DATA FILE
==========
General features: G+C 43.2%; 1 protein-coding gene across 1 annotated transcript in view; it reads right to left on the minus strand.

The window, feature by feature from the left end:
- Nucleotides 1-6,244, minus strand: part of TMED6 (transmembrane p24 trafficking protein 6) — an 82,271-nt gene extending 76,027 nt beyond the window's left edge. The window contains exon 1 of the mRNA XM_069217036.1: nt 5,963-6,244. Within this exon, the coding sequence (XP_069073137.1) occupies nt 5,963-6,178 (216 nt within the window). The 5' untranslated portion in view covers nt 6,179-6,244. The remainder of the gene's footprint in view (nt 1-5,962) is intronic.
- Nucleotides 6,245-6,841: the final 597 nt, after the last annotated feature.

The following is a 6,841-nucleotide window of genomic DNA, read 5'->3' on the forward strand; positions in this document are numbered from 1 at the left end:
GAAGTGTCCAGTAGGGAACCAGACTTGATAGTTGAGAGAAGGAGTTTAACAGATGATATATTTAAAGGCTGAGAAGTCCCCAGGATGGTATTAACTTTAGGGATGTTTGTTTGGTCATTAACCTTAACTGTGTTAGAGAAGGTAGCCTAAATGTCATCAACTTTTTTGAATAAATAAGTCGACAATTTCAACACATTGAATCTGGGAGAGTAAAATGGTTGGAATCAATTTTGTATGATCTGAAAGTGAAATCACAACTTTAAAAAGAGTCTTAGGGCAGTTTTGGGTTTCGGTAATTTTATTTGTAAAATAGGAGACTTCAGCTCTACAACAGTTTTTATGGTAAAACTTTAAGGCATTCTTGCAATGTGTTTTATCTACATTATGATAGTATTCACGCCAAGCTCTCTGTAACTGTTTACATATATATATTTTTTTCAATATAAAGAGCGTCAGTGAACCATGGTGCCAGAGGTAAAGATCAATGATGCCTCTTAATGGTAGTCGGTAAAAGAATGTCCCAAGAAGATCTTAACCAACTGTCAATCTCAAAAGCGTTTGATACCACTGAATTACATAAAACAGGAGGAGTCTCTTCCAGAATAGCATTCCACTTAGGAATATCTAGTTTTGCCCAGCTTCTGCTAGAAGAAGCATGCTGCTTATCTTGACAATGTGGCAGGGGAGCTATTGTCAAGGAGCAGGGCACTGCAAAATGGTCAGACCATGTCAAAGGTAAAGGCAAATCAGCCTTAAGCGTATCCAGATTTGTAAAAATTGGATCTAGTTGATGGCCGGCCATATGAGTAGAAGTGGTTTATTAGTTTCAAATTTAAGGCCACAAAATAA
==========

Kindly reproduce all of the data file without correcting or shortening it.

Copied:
General features: G+C 43.2%; 1 protein-coding gene across 1 annotated transcript in view; it reads right to left on the minus strand.

The window, feature by feature from the left end:
- Nucleotides 1-6,244, minus strand: part of TMED6 (transmembrane p24 trafficking protein 6) — an 82,271-nt gene extending 76,027 nt beyond the window's left edge. The window contains exon 1 of the mRNA XM_069217036.1: nt 5,963-6,244. Within this exon, the coding sequence (XP_069073137.1) occupies nt 5,963-6,178 (216 nt within the window). The 5' untranslated portion in view covers nt 6,179-6,244. The remainder of the gene's footprint in view (nt 1-5,962) is intronic.
- Nucleotides 6,245-6,841: the final 597 nt, after the last annotated feature.

The following is a 6,841-nucleotide window of genomic DNA, read 5'->3' on the forward strand; positions in this document are numbered from 1 at the left end:
GAAGTGTCCAGTAGGGAACCAGACTTGATAGTTGAGAGAAGGAGTTTAACAGATGATATATTTAAAGGCTGAGAAGTCCCCAGGATGGTATTAACTTTAGGGATGTTTGTTTGGTCATTAACCTTAACTGTGTTAGAGAAGGTAGCCTAAATGTCATCAACTTTTTTGAATAAATAAGTCGACAATTTCAACACATTGAATCTGGGAGAGTAAAATGGTTGGAATCAATTTTGTATGATCTGAAAGTGAAATCACAACTTTAAAAAGAGTCTTAGGGCAGTTTTGGGTTTCGGTAATTTTATTTGTAAAATAGGAGACTTCAGCTCTACAACAGTTTTTATGGTAAAACTTTAAGGCATTCTTGCAATGTGTTTTATCTACATTATGATAGTATTCACGCCAAGCTCTCTGTAACTGTTTACATATATATATTTTTTTCAATATAAAGAGCGTCAGTGAACCATGGTGCCAGAGGTAAAGATCAATGATGCCTCTTAATGGTAGTCGGTAAAAGAATGTCCCAAGAAGATCTTAACCAACTGTCAATCTCAAAAGCGTTTGATACCACTGAATTACATAAAACAGGAGGAGTCTCTTCCAGAATAGCATTCCACTTAGGAATATCTAGTTTTGCCCAGCTTCTGCTAGAAGAAGCATGCTGCTTATCTTGACAATGTGGCAGGGGAGCTATTGTCAAGGAGCAGGGCACTGCAAAATGGTCAGACCATGTCAAAGGTAAAGGCAAATCAGCCTTAAGCGTATCCAGATTTGTAAAAATTGGATCTAGTTGATGGCCGGCCATATGAGTAGAAGTGGTTTATTAGTTTCAAATTTAAGGCCACAAAATAA